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Visionary Leader

Featured in Soul Light #25

The Next American Operating System
by Stephen Dinan

The question can be raised of whether excursions into the deeper history of America are worthwhile. Why not simply focus on the many problems of the present?  Why are things like the genocide of Native peoples or the esoteric links of our founding fathers relevant when we’ve got pressing concerns like the Iraq war?
 
The reason I believe this exploration is now important is that we are called to another level of consciousness as a country, an evolution of our governing assumptions, our political structures and our national psychology.  We can envision this as an upgrade to a new operating system -- new software for our country that builds upon the old code but adds fundamentally new capacities, abilities, and powers.
 
Unlike a computer program, however, the previous operating system of our national consciousness cannot simply be overwritten.  It must be outgrown in an integrated fashion, which means completing the unfinished parts of the last stage of our growth, as well as understanding what is no longer working and why.  Our maturation as a country requires coming face to face with what is no longer adaptive about our beliefs, thoughts, and habits as well as what we’ve hidden in our shadows.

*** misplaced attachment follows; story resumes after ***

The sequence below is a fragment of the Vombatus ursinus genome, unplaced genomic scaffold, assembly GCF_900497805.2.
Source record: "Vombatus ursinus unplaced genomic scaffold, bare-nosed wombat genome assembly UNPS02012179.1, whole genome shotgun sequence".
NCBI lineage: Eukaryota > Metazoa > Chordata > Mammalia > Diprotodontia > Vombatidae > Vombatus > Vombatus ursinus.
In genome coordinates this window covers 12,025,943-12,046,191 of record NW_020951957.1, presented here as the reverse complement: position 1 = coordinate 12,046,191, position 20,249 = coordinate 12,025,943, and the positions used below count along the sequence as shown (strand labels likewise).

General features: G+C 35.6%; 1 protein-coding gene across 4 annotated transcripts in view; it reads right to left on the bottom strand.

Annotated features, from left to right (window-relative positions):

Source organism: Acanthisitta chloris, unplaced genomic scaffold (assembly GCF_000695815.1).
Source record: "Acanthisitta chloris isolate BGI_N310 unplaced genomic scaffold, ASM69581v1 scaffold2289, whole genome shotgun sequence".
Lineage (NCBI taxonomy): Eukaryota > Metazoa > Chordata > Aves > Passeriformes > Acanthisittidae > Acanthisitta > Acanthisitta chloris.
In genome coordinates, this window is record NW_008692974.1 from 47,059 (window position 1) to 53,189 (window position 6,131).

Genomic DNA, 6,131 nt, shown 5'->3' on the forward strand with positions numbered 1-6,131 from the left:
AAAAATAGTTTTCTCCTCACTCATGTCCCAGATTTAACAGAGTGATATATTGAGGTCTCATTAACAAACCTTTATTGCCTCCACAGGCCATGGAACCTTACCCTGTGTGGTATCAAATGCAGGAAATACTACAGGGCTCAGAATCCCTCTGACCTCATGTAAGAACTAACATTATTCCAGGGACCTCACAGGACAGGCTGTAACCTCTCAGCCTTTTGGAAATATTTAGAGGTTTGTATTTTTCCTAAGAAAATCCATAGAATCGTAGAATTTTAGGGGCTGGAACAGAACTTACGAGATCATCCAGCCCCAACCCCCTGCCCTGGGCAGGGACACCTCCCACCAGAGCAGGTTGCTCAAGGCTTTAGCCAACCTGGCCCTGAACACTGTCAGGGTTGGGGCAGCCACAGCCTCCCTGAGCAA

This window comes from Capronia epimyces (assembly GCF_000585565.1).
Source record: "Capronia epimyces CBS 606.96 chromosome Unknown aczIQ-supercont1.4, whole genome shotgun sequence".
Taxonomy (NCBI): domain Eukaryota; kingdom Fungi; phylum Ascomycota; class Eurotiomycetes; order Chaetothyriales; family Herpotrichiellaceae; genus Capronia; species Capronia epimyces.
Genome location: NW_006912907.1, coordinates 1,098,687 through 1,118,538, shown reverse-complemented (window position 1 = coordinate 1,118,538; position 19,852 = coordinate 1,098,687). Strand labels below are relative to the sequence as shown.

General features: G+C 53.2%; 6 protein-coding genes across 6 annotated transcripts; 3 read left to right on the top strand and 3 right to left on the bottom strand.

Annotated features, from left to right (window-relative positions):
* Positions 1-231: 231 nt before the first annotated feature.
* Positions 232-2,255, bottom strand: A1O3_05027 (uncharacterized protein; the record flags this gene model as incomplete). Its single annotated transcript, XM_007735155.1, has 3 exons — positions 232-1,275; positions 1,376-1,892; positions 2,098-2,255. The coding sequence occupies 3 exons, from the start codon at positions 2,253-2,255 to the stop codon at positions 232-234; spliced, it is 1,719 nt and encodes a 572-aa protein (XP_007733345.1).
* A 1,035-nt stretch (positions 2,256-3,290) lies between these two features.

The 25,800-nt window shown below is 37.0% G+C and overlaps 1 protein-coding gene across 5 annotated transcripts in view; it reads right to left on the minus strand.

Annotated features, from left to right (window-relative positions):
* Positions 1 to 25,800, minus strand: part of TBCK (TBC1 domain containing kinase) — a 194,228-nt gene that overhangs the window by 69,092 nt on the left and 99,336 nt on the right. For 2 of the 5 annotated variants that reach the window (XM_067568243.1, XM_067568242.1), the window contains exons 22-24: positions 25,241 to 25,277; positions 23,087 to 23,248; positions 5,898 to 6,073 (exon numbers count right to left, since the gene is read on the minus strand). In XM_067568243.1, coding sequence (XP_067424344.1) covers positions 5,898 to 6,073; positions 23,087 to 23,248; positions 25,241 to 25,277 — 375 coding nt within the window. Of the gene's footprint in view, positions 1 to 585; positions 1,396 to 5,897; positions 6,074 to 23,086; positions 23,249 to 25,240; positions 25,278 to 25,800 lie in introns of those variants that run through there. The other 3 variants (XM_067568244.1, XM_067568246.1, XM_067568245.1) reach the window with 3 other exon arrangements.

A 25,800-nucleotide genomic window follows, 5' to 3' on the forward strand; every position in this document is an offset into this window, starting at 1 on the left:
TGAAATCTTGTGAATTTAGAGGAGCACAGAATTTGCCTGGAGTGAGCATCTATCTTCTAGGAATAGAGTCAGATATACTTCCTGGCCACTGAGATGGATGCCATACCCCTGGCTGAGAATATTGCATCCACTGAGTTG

The current administration in Washington causes many who are drawn to this new operating system great angst. In many ways, the president (and others like him in both parties) is an exaggeration of the consciousness that many of us feel we are outgrowing. We can fixate on what we don’t like about him, vilify him and his allies, and build political support against him, thinking that alone will generate the progress we need. 

However, there is also a subtler process that may be more important, which is to look at him and his administration as a Rorschach test of where our national psyche is fixated and then to create a vision of ourselves that is more whole. Part of this requires embracing what is virtuous, valuable, and beautiful about the old rather than simply pointing towards the problems and inadequacies.
 
Personal growth rarely happens through self-hatred or judgment.  It usually begins with the recognition that what we don’t like about ourselves – our arrogance, weakness, meanness, or fear, for example – is often a mask for something that is unfinished or incomplete.  Undesired qualities are signposts for something that is developmentally frozen.  Shifting the pattern first requires softening our judgment and resistance and finding a place of love and respect for the defenses or perceived “problems.”
 
Collectively, our frustration with current leadership acts as a window on places where America’s emergent culture and the operating system it is offering are not yet whole. If they were, there would not be the level of reactivity and its obverse of hopelessness that we witness. They would simply be honored in a larger, deeper, more whole context while we simultaneously work to make sure that the outdated OS is not running the show much longer.